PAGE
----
Current State of The Industry
Paper supply is vital to the health of the print and direct mail industry. The COVID-19 pandemic continues to upend global supply chains and impact operations across all areas of business. The paper industry is no exception. Without this key resource, the expression “stop the presses” takes on new meaning, literally.
The good news is that the desire to reach consumers in their homes using direct mail has skyrocketed. Unfortunately, this combined with other factors has caused a worldwide paper shortage.
This new reality has “sent shock waves through the industry and created a mad dash as printers fight for resources.”
How Did We Get Here?
Throughout the Pandemic, the need for personal hygiene products and packaging papers increased. Simultaneously, the demand for graphic arts papers decreased as companies marketed less during the shut down period. Mills adjusted their production lines to produce the products with the highest demand and sold “off inventory” for the lower demand products.
When the economy reopened, demand for graphics arts papers surged! Mills are now facing the balancing act of producing multiple product lines at record rates. Inventories are depleted and there just aren’t enough production hours to keep up with the current demand. Combine this with the nationwide labor shortages, import delays at our nation’s ports, and transportation logistic issues – the situation has grown dire.
This new reality has “sent shock waves through the industry and created a mad dash as printers fight for resources” says President and CEO of The Mailworks, Brianne Baggetta. The impending holiday season only makes securing stock especially difficult with the rise of online shopping, as many mills have converted some to most of their manufacturing lines to make corrugated packaging papers.
What The Future Looks Like
Currently, there is not enough paper to meet the demand. Unfortunately, the market is not expected to return to normal until mid 2022 or even the beginning of 2023.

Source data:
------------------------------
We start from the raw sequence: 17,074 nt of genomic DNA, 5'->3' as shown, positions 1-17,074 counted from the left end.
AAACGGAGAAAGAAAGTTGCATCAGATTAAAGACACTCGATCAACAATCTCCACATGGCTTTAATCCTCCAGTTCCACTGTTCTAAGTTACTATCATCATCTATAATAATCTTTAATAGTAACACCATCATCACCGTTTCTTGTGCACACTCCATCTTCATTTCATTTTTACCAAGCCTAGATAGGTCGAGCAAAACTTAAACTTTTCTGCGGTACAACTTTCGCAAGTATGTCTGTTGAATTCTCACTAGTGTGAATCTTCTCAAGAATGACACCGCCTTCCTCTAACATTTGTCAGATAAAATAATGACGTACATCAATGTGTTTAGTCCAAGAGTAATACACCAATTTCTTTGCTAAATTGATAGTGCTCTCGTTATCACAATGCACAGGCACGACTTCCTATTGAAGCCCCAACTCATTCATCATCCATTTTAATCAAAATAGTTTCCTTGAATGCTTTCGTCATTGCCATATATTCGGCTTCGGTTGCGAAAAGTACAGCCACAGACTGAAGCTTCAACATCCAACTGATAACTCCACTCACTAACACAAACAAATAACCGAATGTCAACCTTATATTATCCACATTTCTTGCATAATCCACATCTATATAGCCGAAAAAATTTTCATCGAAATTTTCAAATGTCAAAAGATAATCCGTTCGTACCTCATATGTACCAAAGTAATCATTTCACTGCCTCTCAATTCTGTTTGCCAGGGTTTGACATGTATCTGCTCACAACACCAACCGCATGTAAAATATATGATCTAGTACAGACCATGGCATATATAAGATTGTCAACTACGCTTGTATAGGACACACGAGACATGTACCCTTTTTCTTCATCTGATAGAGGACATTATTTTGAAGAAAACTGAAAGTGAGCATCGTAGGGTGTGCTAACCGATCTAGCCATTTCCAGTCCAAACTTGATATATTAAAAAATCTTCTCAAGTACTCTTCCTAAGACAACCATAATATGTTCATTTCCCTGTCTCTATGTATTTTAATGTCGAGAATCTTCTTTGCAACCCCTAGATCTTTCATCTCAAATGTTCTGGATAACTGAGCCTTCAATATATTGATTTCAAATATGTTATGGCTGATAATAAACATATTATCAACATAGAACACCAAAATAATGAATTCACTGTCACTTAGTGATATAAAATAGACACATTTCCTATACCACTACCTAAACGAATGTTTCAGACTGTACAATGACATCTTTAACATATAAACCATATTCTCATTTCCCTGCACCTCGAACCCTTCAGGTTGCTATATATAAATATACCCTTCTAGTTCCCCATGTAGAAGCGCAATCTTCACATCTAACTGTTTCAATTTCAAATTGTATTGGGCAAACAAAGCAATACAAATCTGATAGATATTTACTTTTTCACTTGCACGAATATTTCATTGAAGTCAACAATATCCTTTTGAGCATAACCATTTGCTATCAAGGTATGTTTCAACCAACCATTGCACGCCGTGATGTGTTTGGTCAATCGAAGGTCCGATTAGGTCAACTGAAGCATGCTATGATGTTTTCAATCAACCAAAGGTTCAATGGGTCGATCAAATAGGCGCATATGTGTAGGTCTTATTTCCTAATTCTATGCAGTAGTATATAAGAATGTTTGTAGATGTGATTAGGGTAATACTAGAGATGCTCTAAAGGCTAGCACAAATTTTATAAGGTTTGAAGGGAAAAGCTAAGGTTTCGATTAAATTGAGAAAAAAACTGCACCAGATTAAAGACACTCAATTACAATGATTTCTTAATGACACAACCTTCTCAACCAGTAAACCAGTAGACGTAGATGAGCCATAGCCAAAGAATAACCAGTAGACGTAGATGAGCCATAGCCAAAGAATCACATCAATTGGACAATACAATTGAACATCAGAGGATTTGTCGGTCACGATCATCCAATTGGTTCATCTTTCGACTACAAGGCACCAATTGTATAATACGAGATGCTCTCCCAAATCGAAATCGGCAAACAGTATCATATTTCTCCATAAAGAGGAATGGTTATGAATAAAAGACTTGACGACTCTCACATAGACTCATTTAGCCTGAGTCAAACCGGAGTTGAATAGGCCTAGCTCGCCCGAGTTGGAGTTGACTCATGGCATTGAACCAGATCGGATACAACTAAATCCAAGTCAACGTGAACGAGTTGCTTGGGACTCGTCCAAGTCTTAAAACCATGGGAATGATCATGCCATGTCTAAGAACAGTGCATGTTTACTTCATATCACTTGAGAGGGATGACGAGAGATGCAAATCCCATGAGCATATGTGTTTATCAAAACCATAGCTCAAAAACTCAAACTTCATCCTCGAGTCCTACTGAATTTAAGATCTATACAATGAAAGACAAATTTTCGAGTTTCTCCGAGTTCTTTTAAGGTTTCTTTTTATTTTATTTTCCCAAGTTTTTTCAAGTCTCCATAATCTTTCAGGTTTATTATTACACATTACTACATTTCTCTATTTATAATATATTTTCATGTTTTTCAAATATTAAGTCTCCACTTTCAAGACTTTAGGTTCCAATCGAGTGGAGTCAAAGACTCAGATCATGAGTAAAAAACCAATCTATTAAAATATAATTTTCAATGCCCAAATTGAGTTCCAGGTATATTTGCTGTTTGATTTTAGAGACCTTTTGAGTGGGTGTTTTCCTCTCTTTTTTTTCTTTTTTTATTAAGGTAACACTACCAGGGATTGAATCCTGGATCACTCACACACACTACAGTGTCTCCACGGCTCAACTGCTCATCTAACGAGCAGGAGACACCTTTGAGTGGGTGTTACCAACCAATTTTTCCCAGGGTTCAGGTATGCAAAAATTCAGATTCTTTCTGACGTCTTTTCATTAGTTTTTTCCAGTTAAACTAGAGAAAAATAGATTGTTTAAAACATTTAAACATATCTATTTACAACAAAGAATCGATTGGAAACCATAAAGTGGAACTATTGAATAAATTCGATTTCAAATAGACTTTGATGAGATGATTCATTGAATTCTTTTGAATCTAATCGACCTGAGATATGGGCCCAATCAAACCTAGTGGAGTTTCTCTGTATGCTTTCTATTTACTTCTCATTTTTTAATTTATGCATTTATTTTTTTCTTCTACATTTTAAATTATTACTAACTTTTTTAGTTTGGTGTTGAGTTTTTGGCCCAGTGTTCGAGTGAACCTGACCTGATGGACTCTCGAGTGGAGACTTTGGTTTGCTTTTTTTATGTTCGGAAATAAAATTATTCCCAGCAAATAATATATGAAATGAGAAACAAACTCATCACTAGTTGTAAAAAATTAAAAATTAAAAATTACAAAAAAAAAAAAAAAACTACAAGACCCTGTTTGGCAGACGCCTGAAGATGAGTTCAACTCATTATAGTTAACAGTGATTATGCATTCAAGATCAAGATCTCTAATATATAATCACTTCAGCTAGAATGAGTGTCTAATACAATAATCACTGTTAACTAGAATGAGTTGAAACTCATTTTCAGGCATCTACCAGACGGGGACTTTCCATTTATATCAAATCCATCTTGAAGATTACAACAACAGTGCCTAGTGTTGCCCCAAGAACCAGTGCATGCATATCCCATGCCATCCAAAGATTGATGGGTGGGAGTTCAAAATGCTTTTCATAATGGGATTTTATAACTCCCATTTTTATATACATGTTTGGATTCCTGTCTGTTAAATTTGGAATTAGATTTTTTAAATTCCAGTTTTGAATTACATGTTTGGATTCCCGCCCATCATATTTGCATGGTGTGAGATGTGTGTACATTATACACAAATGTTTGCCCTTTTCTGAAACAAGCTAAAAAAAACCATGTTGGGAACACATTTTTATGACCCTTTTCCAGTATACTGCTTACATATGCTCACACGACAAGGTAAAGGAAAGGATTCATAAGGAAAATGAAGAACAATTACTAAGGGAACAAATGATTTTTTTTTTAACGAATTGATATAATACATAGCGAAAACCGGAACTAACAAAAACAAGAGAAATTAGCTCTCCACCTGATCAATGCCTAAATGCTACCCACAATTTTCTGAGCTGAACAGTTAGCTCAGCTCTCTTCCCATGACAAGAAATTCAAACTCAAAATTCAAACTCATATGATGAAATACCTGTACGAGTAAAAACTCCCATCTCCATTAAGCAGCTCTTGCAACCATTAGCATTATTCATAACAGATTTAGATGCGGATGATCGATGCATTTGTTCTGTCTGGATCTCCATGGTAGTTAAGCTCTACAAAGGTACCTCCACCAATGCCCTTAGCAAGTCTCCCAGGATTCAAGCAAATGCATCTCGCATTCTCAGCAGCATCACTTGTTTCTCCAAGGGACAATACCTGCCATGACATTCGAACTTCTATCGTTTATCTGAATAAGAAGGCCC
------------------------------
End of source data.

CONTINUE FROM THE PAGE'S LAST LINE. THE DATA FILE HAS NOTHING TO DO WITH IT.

As a result, mills are tightening allocations (the amount of paper allocated to each customer). They are working with existing customers to try and get them a percentage of what they usually order. In addition, prices are raising across the board. These limitations put a heavy strain on most businesses’ ability to serve their clients, leaving them searching for alternatives to meet their needs.
Helena Nichols, Procurement Specialist at The Mailworks has been working around the clock to secure stocks, even if that means reaching out to new vendors. She’s had to think outside the box, saying “It’s broadened our perspective on how to source our supply needs. We are building new relationships with mills and paper distributors, strengthening our ties with current suppliers and more than ever, planning and communicating frequently. We are working to be more strategic than tactical when sourcing for supplies.”
Industry experts still recommend planning as far in advance as possible to secure deliveries. They also note as a general consumer, this shortage will reflect far wider than the print industry. Expect to see limitations and price increases on common goods such as wrapping paper, toilet paper, boxed goods, etc. When asked about The Mailworks approach for the future, Baggetta shared, “Our goal is to secure as much of our primary stocks as possible, while finding cost-effective alternative paper stocks for our customers.”
The Mailworks will continue to stay ahead of this situation as much as possible by planning with customers and forecasting future needs. We recommend you plan your marketing budget for the coming months proactively.